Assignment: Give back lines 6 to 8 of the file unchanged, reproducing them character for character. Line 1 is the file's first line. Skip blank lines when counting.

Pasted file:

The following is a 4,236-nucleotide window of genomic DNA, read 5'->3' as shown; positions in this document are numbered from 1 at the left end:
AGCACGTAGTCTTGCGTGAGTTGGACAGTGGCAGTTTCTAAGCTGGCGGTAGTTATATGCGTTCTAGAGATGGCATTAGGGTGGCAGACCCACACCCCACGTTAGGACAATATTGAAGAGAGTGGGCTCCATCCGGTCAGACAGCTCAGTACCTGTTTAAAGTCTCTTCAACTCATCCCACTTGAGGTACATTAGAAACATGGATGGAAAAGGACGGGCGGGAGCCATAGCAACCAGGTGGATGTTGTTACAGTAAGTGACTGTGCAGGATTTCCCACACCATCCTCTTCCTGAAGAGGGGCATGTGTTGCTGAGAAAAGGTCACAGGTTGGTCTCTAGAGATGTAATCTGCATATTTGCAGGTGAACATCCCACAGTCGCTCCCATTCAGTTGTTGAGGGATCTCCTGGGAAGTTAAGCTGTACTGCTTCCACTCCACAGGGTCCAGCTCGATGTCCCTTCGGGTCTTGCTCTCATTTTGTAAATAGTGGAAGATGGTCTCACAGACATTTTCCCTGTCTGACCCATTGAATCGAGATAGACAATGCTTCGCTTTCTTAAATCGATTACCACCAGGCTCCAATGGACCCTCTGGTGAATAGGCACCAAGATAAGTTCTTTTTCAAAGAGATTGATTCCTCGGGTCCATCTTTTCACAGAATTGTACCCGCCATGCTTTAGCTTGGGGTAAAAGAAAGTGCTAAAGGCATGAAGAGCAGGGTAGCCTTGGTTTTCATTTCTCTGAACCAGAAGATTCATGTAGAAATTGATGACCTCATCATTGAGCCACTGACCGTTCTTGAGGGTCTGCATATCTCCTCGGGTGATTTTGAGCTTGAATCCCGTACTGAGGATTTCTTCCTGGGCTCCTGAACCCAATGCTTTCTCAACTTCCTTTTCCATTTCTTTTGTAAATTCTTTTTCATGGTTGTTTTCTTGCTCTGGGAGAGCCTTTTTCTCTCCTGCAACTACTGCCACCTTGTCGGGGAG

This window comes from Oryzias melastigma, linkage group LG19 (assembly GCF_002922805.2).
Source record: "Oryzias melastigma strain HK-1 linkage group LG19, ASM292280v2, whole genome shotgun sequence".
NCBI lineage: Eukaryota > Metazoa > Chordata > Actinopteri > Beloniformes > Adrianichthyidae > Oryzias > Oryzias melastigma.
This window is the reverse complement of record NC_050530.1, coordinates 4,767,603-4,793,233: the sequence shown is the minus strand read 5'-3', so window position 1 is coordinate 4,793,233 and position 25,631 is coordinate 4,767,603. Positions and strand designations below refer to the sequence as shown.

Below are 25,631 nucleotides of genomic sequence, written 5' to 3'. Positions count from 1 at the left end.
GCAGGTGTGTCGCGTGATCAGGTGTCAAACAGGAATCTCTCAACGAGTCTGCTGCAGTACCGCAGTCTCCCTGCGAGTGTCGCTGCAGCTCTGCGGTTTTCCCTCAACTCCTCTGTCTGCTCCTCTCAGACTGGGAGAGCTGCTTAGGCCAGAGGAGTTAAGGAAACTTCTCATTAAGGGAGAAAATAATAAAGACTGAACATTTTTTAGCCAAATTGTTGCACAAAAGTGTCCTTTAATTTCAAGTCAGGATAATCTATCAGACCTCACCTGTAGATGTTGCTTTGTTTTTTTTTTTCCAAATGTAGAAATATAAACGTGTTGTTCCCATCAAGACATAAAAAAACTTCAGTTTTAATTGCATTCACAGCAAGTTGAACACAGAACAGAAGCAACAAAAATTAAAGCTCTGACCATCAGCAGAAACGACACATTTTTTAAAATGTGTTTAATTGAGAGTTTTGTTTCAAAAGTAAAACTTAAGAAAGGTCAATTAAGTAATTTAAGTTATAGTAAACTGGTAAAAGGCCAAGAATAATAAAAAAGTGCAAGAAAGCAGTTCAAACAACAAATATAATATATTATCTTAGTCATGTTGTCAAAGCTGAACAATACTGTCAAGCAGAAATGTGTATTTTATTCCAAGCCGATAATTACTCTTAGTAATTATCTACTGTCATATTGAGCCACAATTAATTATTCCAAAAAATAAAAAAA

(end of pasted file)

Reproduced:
This window is the reverse complement of record NC_050530.1, coordinates 4,767,603-4,793,233: the sequence shown is the minus strand read 5'-3', so window position 1 is coordinate 4,793,233 and position 25,631 is coordinate 4,767,603. Positions and strand designations below refer to the sequence as shown.

Below are 25,631 nucleotides of genomic sequence, written 5' to 3'. Positions count from 1 at the left end.
GCAGGTGTGTCGCGTGATCAGGTGTCAAACAGGAATCTCTCAACGAGTCTGCTGCAGTACCGCAGTCTCCCTGCGAGTGTCGCTGCAGCTCTGCGGTTTTCCCTCAACTCCTCTGTCTGCTCCTCTCAGACTGGGAGAGCTGCTTAGGCCAGAGGAGTTAAGGAAACTTCTCATTAAGGGAGAAAATAATAAAGACTGAACATTTTTTAGCCAAATTGTTGCACAAAAGTGTCCTTTAATTTCAAGTCAGGATAATCTATCAGACCTCACCTGTAGATGTTGCTTTGTTTTTTTTTTTCCAAATGTAGAAATATAAACGTGTTGTTCCCATCAAGACATAAAAAAACTTCAGTTTTAATTGCATTCACAGCAAGTTGAACACAGAACAGAAGCAACAAAAATTAAAGCTCTGACCATCAGCAGAAACGACACATTTTTTAAAATGTGTTTAATTGAGAGTTTTGTTTCAAAAGTAAAACTTAAGAAAGGTCAATTAAGTAATTTAAGTTATAGTAAACTGGTAAAAGGCCAAGAATAATAAAAAAGTGCAAGAAAGCAGTTCAAACAACAAATATAATATATTATCTTAGTCATGTTGTCAAAGCTGAACAATACTGTCAAGCAGAAATGTGTATTTTATTCCAAGCCGATAATTACTCTTAGTAATTATCTACTGTCATATTGAGCCACAATTAATTATTCCAAAAAATAAAAAAA